Four EU officials said member governments intend by midMarch to prolong the sanctions for another six months on more than 100 Ukrainians and Russians, Bloomberg wrote.
Among them are Arkady Rotenberg, co-owner of SMP Bank and InvestCapitalBank, and Yury Kovalchuk, the biggest shareholder in Bank Rossiya, the Brussels-based officials said. The officials spoke on condition of anonymity because the deliberations are confidential.
Trump, who had a phone call with Putin on January 28, has left open the possibility of easing the U.S.'s sanctions against Russia. Former President Barack Obama drew up the American penalties in coordination with the 28-nation EU after Putin annexed the Ukrainian region of Crimea in 2014 and lent support to separatist rebels.
"The Europeans are waiting to see what hand grenade Trump throws into the Russia-Ukraine pond," Michael Emerson, a foreign-policy expert at the CEPS think tank in Brussels, said by phone. With the asset freezes and travel bans due to expire on March 15, "European politicians and diplomats will be cautious and stick to the status quo," he said.
The planned renewal of the blacklist highlights the EU's political commitment to a policy that German Chancellor Angela Merkel and French President Francois Hollande guided in step with Obama. The European sanctions against Russia resemble the U.S. penalties and include a separate set of curbs – prolonged for another six months just before Trump took office on January 20 – on Russia's financial, energy and defense industries.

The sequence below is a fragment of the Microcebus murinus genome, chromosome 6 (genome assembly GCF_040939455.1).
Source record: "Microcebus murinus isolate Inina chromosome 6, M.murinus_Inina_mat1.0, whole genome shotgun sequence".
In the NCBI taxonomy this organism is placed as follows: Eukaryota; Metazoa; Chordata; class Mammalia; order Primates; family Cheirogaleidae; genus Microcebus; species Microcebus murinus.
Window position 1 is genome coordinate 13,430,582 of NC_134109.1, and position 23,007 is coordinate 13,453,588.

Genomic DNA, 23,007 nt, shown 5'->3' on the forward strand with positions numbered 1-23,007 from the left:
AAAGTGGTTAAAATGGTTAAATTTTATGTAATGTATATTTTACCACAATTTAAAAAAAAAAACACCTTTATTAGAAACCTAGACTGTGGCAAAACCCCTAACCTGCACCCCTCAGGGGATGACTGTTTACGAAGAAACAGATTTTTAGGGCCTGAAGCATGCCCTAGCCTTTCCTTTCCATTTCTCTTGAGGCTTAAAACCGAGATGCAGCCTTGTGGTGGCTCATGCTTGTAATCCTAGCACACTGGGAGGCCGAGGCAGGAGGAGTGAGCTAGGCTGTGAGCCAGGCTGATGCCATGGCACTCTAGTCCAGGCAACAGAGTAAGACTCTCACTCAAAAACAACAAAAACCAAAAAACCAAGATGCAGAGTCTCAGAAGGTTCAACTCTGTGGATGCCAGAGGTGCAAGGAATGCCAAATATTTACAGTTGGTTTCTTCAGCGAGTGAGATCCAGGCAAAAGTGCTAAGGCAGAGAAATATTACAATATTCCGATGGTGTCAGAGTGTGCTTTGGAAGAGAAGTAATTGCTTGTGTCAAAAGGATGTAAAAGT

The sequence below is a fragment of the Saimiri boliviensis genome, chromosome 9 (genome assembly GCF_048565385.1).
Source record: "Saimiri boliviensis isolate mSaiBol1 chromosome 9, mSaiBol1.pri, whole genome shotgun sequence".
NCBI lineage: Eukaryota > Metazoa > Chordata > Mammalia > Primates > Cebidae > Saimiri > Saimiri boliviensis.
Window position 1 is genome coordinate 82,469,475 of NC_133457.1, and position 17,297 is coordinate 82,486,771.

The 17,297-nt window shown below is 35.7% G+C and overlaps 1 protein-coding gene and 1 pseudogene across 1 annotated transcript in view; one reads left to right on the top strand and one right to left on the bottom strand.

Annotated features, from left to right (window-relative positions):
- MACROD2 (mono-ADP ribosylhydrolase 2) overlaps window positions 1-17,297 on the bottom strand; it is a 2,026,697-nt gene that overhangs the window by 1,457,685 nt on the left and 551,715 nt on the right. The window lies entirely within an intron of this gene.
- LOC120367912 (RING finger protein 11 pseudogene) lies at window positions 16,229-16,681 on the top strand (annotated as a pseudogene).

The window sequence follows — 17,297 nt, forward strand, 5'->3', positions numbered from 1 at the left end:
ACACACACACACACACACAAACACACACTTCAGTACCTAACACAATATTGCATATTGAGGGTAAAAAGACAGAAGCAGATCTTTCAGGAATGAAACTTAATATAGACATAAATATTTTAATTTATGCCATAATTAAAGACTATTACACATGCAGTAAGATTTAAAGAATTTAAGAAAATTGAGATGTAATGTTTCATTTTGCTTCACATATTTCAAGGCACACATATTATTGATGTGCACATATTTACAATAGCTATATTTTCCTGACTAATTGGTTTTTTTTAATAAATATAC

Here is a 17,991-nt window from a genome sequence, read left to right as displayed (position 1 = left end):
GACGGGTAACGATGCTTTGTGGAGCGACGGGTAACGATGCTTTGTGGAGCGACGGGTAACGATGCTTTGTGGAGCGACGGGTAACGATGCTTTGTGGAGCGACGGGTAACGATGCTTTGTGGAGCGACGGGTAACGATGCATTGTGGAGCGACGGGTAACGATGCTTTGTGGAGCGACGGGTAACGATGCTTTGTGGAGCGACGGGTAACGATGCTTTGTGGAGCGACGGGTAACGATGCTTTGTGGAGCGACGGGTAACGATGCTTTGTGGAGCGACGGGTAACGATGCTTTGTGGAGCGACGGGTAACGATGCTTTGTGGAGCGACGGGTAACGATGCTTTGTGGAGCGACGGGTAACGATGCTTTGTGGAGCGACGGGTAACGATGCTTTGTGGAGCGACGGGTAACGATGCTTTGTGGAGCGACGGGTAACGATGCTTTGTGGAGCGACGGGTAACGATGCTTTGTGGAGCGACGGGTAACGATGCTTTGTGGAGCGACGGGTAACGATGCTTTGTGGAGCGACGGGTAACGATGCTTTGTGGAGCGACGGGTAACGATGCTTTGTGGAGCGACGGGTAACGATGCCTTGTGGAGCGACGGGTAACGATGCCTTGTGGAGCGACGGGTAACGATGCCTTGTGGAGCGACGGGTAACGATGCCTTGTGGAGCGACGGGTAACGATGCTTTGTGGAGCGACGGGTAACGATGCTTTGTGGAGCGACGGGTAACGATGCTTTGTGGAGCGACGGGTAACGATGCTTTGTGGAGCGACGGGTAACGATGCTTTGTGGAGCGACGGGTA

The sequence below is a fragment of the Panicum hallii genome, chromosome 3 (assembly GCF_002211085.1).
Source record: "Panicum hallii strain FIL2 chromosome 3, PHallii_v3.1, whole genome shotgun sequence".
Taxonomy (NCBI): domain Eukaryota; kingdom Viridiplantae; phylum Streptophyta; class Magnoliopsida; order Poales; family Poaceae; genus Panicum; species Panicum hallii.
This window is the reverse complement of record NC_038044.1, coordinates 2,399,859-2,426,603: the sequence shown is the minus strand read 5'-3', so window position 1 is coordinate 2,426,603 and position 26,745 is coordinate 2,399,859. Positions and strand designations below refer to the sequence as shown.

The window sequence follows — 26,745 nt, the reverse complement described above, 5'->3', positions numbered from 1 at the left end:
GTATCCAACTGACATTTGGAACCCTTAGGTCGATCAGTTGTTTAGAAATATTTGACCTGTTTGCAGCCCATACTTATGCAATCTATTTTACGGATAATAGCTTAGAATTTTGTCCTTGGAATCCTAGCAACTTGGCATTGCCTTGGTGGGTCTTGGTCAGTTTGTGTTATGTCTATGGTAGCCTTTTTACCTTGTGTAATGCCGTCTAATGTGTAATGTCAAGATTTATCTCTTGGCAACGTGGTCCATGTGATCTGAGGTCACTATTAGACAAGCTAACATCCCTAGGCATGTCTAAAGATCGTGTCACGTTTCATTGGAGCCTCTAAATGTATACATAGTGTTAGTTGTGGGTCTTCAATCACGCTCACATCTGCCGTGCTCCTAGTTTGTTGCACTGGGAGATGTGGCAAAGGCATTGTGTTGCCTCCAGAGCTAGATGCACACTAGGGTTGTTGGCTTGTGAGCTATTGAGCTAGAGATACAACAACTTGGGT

After Trump's one-hour call with Putin a week ago, White House press secretary Sean Spicer said no U.S. decision had been made on sanctions against Russia and "that really wasn't brought up" in the discussion between the two leaders. A Bloomberg survey of 27 economists last month found a 60% chance that the U.S. will begin easing sanctions in the next 12 months, compared with a 44% likelihood that the EU will do the same.
Read alsoFirst direct contact: Poroshenko and Trump to boost bilateral dialogueTrump and his Ukrainian counterpart Petro Poroshenko on Saturday discussed an escalation in fighting in eastern Ukraine and talked about bolstering the strategic partnership between their countries, according to a readout of the conversation. "We will work with Ukraine, Russia and all other parties involved to help them restore peace," Trump said.
As the Republican Party's presidential candidate, Trump made controversial remarks about Ukraine. In a television interview in late July, more than two years after Russia's annexation of Crimea, he said Putin is "not going into Ukraine." Trump also said that he would "take a look" at recognizing the Russian territorial takeover and that, were he to become president, "we'll have a better relationship with Russia."
The three-year war in Donbas has killed more than 9,600 people. It simmers on because a 2015 peace plan brokered in Belarus by Germany, France and Russia has failed to take hold.